Top Blog Posts
Please stay safe and look after your neighbors as Hurricane Irma tracks toward Florida.Read more
Email records prove that a U.S. Sugar lobbyist has been directing policy at a state agency. TC Palm’s Lucas Daprile uncovered a truth this week that too many people already knew: Sugar controls the South Florida Water Management District and actively blocks clean water rules and Everglades restoration.
Did Martin County taxpayers get their money's worth from the $10 million waterpark funded by a recent sales tax hike? Commissioner Ed Ciampi stood up before twenty or so attendees at last week's town hall and delivered the answer...
Martin County residents should VOTE AGAINST the 1 percent tax on Tuesday, August 29, 2017.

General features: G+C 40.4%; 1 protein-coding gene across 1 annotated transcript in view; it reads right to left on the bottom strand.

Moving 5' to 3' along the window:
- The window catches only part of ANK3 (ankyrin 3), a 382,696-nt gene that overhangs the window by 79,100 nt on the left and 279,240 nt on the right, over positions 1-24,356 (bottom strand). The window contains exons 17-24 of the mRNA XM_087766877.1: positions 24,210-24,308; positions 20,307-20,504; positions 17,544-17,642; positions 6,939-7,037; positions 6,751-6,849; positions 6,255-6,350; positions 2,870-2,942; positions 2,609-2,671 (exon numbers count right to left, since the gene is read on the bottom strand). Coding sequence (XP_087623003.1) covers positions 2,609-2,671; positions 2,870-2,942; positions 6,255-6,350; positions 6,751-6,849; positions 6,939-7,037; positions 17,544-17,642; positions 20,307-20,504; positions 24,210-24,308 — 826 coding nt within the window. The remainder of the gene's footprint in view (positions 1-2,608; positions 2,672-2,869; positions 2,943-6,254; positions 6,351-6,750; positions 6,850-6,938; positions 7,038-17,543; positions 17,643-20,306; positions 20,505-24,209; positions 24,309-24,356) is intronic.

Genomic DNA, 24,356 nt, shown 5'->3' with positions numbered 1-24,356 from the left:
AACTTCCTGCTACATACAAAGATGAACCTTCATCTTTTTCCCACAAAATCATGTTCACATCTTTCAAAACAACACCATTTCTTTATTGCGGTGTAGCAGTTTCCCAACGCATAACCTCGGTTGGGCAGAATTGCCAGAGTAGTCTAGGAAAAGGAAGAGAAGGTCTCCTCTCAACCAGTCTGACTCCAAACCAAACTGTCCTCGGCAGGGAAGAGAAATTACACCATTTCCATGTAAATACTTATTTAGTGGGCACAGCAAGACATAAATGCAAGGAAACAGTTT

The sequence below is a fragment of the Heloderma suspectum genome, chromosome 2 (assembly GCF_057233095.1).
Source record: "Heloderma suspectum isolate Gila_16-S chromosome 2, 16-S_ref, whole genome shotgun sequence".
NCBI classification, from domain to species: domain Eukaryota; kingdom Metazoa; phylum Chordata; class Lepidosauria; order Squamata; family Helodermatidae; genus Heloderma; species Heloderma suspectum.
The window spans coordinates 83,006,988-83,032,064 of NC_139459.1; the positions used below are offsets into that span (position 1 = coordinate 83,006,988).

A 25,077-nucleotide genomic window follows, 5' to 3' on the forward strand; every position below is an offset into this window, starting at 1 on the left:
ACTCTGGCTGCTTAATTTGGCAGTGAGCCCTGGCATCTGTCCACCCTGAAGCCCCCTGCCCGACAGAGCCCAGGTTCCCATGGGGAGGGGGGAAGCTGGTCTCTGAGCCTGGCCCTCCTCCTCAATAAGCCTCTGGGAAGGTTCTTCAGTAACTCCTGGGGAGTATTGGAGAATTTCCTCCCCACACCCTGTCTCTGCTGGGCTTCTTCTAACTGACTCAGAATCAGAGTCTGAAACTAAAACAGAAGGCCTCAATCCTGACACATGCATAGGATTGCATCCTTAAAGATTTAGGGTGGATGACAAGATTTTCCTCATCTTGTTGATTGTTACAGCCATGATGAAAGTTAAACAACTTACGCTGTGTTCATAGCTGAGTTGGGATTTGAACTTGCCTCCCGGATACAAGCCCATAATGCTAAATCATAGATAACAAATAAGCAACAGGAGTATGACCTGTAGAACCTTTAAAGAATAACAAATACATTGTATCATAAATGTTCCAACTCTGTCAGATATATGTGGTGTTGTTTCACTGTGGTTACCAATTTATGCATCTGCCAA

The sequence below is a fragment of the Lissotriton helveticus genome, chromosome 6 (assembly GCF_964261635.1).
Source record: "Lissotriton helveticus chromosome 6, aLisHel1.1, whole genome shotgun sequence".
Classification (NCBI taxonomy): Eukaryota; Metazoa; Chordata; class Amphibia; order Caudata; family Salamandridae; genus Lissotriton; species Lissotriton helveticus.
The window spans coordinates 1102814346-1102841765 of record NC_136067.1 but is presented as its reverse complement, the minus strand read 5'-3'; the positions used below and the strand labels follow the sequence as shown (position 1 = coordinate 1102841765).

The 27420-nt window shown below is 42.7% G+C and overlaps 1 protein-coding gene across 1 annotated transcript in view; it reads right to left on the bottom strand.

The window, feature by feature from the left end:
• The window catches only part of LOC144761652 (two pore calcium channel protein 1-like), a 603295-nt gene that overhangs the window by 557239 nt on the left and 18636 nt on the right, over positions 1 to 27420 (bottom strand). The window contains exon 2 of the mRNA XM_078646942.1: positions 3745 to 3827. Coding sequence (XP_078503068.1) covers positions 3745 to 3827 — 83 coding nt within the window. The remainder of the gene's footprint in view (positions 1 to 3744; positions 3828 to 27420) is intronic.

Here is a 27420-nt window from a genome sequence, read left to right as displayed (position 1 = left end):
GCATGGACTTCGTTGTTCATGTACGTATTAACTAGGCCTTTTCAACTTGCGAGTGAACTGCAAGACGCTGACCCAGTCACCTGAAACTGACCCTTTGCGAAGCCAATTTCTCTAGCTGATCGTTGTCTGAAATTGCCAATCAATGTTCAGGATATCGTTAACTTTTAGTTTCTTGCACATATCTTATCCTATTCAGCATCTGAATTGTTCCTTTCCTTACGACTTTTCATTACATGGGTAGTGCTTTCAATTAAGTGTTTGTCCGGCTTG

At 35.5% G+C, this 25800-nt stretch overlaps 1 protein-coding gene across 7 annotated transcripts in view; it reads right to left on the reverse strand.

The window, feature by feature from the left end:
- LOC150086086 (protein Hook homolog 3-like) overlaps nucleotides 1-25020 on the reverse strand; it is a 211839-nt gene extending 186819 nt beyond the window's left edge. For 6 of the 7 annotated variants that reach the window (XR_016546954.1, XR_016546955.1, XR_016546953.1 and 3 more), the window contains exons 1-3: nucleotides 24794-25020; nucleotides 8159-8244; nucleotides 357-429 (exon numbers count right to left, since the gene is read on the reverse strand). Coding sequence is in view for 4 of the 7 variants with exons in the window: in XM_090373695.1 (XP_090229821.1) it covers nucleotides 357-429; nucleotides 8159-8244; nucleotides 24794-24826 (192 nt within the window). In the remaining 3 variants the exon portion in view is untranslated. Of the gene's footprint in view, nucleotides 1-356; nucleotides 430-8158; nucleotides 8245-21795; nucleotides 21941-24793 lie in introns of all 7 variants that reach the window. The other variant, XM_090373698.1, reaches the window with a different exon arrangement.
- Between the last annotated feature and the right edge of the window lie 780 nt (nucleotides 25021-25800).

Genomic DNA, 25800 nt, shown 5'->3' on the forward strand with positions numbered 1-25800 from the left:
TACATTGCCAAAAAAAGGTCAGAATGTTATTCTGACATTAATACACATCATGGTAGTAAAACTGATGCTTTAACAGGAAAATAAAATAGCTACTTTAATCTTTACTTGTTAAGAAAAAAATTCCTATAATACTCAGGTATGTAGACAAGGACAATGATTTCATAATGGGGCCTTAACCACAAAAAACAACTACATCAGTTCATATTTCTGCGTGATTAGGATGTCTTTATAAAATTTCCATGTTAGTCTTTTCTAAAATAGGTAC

Doug Smith’s Martin County Board of County Commissioners (MCBCC) majority does not deserve a $230 million dollar blank check in the name of water quality.1
Sugar isn’t the only corrupt industry that can buy communities to silence complaints about its pollution. But it might be the only one that gets taxpayers to pick up the cost.
Martin County taxpayers are being pushed by Flint, Michigan-based US Sugar to join a long line of Floridians paying to clean up the company’s waste.
Matt Hauck started fly fishing in Florida more than 25 years ago. Today he chases redfish from Jacksonville to the Keys and heads to Flamingo to find snook as often as he can. But a recent trip to Florida Bay inspired him to do something about the declining conditions he saw more and more frequently.
The key to making the EAA reservoir work might have been under our feet all along.
Scientists have said for years that the project can’t succeed without enough land. To stop discharges to the coasts and restore the Everglades, the system needs more than storage. It needs to constantly refill and empty as fast as it can in the wet season, flowing through treatment marshes to filter out pollution before sending it south. It works like a river using a floodplain to clean water as it goes.